Maxine and Vasco Smith were prominent Memphis civil rights activists during the Civil Rights Movement. In 1956, Maxine was denied admission to Memphis State University because of her race, inspiring her to join the National Association for the Advancement of Black People (NAACP). She became the Executive Secretary in 1962, serving until her retirement in 1995.
Together, the couple participated in demonstrations and sit-ins to protest against segregation in department stores, resulting in numerous arrests. Maxine led the “If You’re Black, Take It Back” campaign for 18 months in the early 1960s to boycott downtown stores that would not hire black employees and practiced other forms of segregation. In 1961, she helped escort the children chosen to desegregate public schools in Memphis to and from school. She served on the coordinating committee of the Memphis Sanitation Strike in 1968.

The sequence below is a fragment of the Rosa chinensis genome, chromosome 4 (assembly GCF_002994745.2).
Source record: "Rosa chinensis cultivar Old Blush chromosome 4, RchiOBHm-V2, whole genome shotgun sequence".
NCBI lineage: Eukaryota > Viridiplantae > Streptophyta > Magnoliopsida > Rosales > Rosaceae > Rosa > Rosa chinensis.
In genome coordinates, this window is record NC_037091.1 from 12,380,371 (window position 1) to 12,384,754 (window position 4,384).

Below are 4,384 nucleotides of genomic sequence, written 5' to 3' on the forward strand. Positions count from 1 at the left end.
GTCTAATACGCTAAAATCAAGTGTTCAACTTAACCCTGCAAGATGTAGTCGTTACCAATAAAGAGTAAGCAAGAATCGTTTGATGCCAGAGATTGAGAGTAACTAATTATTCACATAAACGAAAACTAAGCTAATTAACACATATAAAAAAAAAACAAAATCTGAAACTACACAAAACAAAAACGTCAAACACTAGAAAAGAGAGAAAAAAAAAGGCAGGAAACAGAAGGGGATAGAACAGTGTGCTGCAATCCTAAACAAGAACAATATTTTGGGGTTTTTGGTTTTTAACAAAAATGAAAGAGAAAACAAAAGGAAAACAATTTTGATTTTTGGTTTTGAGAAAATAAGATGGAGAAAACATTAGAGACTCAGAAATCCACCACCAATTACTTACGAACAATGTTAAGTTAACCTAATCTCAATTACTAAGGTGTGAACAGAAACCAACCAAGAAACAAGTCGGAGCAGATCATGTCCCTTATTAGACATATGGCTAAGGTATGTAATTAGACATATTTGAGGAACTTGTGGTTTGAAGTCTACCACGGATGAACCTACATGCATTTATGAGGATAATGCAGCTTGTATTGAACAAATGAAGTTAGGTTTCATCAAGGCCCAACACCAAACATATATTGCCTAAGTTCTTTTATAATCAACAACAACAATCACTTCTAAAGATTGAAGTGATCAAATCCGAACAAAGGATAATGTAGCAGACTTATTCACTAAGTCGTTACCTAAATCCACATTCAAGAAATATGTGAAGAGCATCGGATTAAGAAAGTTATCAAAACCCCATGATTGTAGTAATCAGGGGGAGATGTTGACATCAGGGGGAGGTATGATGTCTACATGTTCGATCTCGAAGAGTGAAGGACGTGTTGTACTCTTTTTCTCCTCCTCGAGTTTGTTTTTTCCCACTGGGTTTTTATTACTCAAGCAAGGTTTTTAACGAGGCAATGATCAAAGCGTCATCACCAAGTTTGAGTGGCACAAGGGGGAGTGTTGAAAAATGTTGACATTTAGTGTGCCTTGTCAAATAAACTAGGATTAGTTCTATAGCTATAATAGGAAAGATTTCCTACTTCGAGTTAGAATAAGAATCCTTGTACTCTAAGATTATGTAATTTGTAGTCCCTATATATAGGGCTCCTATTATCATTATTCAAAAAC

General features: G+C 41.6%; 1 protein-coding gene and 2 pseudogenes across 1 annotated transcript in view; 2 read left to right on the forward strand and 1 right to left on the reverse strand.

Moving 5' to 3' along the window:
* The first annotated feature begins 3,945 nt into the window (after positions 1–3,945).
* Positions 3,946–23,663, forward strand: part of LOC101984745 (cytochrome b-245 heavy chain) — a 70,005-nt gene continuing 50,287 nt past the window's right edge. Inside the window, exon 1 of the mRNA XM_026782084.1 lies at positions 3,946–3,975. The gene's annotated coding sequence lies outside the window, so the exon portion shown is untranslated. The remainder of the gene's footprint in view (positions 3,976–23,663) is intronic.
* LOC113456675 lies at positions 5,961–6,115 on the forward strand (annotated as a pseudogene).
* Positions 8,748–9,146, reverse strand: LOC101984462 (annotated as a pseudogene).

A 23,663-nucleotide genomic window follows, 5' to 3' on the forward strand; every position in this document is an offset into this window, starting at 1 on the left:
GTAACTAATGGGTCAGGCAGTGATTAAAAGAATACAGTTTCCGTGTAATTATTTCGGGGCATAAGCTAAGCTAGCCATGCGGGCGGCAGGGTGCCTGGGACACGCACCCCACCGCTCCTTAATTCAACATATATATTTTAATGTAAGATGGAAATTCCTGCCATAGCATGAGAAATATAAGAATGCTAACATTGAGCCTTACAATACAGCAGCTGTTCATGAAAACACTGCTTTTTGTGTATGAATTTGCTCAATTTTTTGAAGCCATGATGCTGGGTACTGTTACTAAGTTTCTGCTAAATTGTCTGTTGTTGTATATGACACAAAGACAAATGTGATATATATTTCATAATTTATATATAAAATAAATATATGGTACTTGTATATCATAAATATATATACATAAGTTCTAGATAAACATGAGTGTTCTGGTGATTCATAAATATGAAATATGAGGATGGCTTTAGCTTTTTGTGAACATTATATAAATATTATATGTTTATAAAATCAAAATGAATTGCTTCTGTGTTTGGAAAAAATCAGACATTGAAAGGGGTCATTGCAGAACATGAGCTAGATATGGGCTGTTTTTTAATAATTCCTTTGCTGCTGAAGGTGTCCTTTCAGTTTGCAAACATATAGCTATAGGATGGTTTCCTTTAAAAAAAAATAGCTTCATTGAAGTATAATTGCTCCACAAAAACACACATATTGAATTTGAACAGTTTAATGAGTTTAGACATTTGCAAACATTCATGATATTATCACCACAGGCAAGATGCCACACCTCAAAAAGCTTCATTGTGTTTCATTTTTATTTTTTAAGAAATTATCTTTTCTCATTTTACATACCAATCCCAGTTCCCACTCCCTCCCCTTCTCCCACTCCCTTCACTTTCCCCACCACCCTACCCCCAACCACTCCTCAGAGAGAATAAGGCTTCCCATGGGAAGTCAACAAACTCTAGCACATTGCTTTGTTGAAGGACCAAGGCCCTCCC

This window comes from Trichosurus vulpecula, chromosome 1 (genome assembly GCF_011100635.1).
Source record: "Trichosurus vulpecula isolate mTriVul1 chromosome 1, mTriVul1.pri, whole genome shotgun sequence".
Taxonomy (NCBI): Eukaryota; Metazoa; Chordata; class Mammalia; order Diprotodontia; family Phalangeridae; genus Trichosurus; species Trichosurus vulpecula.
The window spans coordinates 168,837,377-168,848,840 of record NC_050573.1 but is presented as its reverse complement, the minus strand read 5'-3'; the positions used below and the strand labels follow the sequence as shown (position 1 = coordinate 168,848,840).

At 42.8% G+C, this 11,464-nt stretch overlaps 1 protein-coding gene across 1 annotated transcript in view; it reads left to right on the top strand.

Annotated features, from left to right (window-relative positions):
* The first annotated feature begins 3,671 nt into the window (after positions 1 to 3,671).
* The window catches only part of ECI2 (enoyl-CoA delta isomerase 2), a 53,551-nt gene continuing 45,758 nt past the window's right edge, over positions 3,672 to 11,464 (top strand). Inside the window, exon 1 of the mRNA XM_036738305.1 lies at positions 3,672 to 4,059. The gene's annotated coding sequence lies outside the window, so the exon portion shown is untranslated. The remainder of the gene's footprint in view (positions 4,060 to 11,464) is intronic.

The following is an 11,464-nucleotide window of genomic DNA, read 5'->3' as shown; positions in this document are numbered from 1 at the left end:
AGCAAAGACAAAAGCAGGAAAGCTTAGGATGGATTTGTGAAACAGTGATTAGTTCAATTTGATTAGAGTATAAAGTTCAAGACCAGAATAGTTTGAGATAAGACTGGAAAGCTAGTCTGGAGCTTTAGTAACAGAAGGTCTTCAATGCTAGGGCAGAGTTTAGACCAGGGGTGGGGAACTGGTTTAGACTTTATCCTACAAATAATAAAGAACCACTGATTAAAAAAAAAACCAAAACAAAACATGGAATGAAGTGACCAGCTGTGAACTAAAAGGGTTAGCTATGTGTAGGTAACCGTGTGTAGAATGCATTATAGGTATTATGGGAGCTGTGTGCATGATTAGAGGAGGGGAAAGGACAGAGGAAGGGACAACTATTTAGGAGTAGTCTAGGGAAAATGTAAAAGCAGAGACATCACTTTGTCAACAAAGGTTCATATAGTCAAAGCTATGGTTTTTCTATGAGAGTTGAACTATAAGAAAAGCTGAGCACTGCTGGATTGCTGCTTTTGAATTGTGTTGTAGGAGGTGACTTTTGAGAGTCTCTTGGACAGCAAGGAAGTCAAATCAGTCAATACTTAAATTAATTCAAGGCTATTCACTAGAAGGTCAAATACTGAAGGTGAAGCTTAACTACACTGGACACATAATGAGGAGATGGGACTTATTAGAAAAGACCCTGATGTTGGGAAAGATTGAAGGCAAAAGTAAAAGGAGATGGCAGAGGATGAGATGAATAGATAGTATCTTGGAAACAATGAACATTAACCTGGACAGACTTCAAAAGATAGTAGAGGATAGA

In the early 1960s, Vasco and Maxine created the Program for Progress (POP) to inform Memphians of local politics and civic participation, particularly the disenfranchised African American community, and mobilize the traditionally oppressed voices throughout the city as voters. In 1971, Maxine became the first African American to be elected to the Memphis Board of Education, and in 1973, Vasco was elected to the Shelby County Quorum Court. Vasco was the first black elected county commissioner serving for 20 years. Maxine and Vasco had a strong partnership, supporting each other through 46 years of marriage.
For more information on Maxine and Vasco Smith, please visit the Crossroads to Freedom website. Also, see Sherry Lee Hoppe and Bruce W. Speck’s Maxine Smith’s Unwilling Pupils: Lessons Learned in Memphis’s Civil Rights Classroom.